I just re-read and re-re-read C.S. Giscombe’s Giscome Road, trying, once again, to come to terms with what it’s doing. As someone writing a biographical/historical “poem” (or whatever you want to call it), I thought it would be good to re-acquaint myself with this one. It is “about the constellation of places in northern British Columbia that were named, directly or indirectly, for John Robert Giscome” (n.p.), an Afro-Caribbean prospector who came to that country in 1858. But in what sense is it “about” Giscome or about the places that bear his name? Or maybe the question should be what does it mean to be “about” history – not to mention to “include” (subsume?) it.
In most of this book-length poem, history as narrative only appears within brief interludes of (gorgeous) lyrical meditation. There are certainly Olsonian moments:
“’To further his ends,’ Fr. Morice sd, of Dunlevy, ‘he established a post at Giscome Portage, a section of land named after a man he had for some time in his employ as cook.’
“But Rev. Runnalls gets to the point: ‘To further his trade w/the natives he established a number of outposts, one of wch was at Giscome Portage, a place wch was named for a negro cook in Dunlevy’s employ.’” (33)
However, the next page/section, “(Northern Road)” departs from that mold, and dives back into the stream:
“The arrival at the edge of water
some little end of the water come to & breached
(in a stretch forward or as though in a gesture
from, typically, one of so many edges),
a hiatus in the travel by water, the build
of negatives and switchbacks along the same old bank
the edge of a story” (34)
This passage seems to me more typical of the book as a whole: it is really an extended reflection on the process/nature of hi/story than a history. If it is “about” anything, it’s about fluid doublings-back, traces [in a decidedly Derridean sense], centers and peripheries (“You never know what name the periphery’s going to start with,” the poem ends). Moreover, the geographically and historically specific landscape invariably ends up becoming a metaphorical landscape; nouns like source, mouth, head, interior sit uneasily (and unreferentially) next to pieces (one a “centerfold”) of detailed topo maps. All space ends up being centerless, if you’re always on a periphery.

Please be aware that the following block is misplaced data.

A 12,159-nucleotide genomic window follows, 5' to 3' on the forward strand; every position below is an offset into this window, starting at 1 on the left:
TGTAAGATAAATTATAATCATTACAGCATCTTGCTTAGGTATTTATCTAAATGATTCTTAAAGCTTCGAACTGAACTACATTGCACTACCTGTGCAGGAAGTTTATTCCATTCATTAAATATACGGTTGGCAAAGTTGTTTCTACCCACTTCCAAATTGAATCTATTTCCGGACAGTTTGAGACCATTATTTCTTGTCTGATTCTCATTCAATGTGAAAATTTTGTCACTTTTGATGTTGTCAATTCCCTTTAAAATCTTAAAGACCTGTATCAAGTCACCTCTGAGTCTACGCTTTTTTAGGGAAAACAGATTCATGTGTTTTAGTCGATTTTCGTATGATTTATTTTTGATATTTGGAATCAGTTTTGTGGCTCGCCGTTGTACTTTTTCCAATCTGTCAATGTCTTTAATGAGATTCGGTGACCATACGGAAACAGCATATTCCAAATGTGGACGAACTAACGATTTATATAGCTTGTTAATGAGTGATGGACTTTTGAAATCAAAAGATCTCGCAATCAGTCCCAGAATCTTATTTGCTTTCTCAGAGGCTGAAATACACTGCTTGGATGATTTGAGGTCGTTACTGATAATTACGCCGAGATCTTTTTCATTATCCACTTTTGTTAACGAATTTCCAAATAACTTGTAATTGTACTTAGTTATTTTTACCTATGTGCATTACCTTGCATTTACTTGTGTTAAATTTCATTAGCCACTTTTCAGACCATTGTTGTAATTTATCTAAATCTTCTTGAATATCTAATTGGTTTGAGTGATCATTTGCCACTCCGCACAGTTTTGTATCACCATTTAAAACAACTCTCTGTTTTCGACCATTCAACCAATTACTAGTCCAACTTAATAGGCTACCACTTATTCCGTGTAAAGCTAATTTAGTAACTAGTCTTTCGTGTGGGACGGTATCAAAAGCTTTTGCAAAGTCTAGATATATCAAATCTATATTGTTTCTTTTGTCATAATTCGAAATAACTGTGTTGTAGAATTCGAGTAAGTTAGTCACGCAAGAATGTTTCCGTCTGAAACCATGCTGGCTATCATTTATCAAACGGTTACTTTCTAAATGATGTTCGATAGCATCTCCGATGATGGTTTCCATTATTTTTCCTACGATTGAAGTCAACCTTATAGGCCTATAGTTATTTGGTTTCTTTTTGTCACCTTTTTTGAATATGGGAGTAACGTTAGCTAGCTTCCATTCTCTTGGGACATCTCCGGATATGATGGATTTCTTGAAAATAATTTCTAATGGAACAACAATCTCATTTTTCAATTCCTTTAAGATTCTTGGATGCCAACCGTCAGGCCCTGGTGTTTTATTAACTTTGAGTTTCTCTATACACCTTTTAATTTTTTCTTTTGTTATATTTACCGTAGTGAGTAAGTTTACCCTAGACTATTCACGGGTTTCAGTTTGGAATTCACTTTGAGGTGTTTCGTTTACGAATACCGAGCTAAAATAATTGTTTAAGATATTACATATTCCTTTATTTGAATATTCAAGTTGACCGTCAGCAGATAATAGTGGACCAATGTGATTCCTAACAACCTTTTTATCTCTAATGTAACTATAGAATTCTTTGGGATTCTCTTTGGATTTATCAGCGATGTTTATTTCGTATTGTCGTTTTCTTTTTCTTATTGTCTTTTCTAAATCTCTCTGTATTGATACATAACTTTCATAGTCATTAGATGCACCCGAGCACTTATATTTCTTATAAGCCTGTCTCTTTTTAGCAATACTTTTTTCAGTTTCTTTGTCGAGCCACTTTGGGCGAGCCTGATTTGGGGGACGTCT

One suspects that, on a practical level, this may be a response to the apparent lack of information about Giscombe’s Giscome forebear (“the name’s the last thing to disappear”). But more than that, or perhaps because of that, G. seems to have a profound mistrust of “description” – the presumption that one can picture or represent anything at all. He also mistrusts narrative, which is probably not hard to do if you are African-American:
“or a staged show –
the endless old story footlit, the same old story
endlessly leaping from river to river but just ahead of the words
& without narration to give itself quantity -,” (49)
Giscombe manages to pull off that most difficult of poetic feats, the long lyric poem. But it left me feeling nostalgic for the de Man affair. That is, I don’t think G. would say that he has given up on history; in fact, he’d probably say that this is the only narrative that works – at least for his book. And that’s probably right – it’s definitely more complex than I know.
I have to wonder, though, if one can grapple with history via abstractions or even via trope. There’s something obdurate, even Special, about specificity; about physicality; maybe we need a special language for it – or need to give language “about” history an epistemological “pass.”
But, no – that just surrenders historical narrative to those who don’t wonder about such things. That’s the strength of Giscome Road – the wondering as it wanders. I certainly don’t think I’ve ever conceived of history as in any meaningful sense “knowable” (there are too many people doing too many things at the same time – each of which is meaningful in multiple ways). But I still feel a need to jump into the current and name the bubbles as I sink in it. Or some such trope.
Does skepticism about representation mean giving up on history (even as we gesture towards it – whatever it is)? And if so, is that a surrender? Or are these questions hopelessly late 80s?
A couple items to archive here - I've listened to neither of these, so am saving for later-- Pam Brown talks about collaborating with me and Maged Zaher (the latter became a Tinfish Press ...
1 day ago